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By Melissa Reichenbacher

Project Manager

As a Project Manager, I’m typically brought in after the sales process to ensure everything defined in the project scope moves along as planned. Projects might be for a new, full scale implementation or simply an upgrade. Sometimes my role is to make sure decisions are being made on a timely basis, more often it’s to make sure our clients have the information they need to make decisions. This is one of the many ways I enjoy adding value to our clients. It’s this proactive approach, experience, and planning that ensures a smooth implementation – hence the term Value Added Reseller (VAR).

Advisor, Coach, & Expert

I love this role in that I can share my knowledge and experience with a variety of clients. In this position I’m an advisor, coach, and expert on successful implementations. Our clients know what they ultimately want and our team knows how to get them there. Together with the client, we become the project management team. The result is very rewarding for us and the client. In fact, many of our clients see a faster return on their technology investment than expected and in ways they could never have imagined. You’ll never see the unexpected benefits of the software from a demo.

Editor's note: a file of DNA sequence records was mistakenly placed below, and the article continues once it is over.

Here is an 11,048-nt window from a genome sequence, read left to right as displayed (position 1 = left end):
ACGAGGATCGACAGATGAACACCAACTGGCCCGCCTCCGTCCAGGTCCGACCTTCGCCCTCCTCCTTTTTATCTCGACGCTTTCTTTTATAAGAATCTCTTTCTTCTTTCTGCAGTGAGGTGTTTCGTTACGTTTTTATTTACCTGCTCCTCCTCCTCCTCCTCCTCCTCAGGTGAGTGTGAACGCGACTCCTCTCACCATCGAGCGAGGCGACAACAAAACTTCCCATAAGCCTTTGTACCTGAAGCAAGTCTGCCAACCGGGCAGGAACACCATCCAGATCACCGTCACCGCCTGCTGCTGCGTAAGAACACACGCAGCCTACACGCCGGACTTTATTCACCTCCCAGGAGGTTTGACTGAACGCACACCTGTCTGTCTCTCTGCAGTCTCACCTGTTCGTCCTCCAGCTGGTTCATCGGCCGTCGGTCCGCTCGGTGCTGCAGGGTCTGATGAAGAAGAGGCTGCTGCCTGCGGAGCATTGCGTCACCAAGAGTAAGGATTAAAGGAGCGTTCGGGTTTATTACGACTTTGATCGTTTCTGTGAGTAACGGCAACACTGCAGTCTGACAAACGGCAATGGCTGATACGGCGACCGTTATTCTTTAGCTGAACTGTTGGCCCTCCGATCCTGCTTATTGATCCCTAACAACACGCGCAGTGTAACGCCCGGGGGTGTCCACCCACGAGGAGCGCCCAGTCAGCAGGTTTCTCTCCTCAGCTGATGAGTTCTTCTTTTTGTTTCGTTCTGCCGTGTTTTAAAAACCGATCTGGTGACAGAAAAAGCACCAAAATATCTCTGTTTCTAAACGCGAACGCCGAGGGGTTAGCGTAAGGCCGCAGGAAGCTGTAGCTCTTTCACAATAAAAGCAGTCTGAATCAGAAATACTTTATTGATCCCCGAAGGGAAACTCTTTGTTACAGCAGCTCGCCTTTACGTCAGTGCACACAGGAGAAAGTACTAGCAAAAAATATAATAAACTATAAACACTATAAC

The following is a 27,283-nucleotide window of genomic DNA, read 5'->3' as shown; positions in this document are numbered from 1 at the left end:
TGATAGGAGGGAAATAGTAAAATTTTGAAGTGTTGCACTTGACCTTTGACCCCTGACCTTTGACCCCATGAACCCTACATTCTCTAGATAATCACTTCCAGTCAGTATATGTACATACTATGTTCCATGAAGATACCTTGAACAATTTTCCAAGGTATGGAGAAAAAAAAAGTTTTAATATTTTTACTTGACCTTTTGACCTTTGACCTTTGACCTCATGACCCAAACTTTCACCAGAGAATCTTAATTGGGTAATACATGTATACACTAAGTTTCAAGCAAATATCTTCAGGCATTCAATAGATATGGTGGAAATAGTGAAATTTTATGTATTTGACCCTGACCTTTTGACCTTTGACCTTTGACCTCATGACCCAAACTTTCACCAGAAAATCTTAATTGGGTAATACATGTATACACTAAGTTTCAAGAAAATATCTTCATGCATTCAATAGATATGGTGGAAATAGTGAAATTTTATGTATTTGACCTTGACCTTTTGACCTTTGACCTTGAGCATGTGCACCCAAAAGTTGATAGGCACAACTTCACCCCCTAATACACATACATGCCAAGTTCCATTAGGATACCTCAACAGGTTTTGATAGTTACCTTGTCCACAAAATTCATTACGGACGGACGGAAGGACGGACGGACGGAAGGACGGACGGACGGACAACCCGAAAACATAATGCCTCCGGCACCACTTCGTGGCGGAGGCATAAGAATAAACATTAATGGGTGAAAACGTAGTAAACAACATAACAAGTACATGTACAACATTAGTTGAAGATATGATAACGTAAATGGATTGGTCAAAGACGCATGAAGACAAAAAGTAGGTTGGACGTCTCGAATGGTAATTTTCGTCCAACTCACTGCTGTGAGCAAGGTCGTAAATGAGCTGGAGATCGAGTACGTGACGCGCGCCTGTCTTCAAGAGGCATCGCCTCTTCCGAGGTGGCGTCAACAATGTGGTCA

The Predictive Aspect

I also enjoy the predictive aspect of being a project manager. Looking to the future to envision how & what we do today will impact the company tomorrow. In fact, it’s this component that helps me provide better technical support to our clients. It’s not just about answering questions or fixing problems. It’s about understanding how people’s jobs are changing as a result of the software – and how we can make the process better for them. All the information and experience we’ve gained over the years brings a great deal of value to being a VAR.

The Business System is the Heart of the Company

The business system pumps the blood to all the vital parts of the organization, so it has to be working properly in order for everything else to work. When you are looking at a new business system, it’s in effect like a heart transplant and you want trained professionals doing the job. Likewise, a support contract is the equivalent of medical insurance. If you don’t have it, you will usually let a problem fester until you can’t ignore it anymore, which can cost more time and money in the long run.

In my opinion, the key factor to a successful implementation and long term satisfaction is not the software, it’s the implementation team.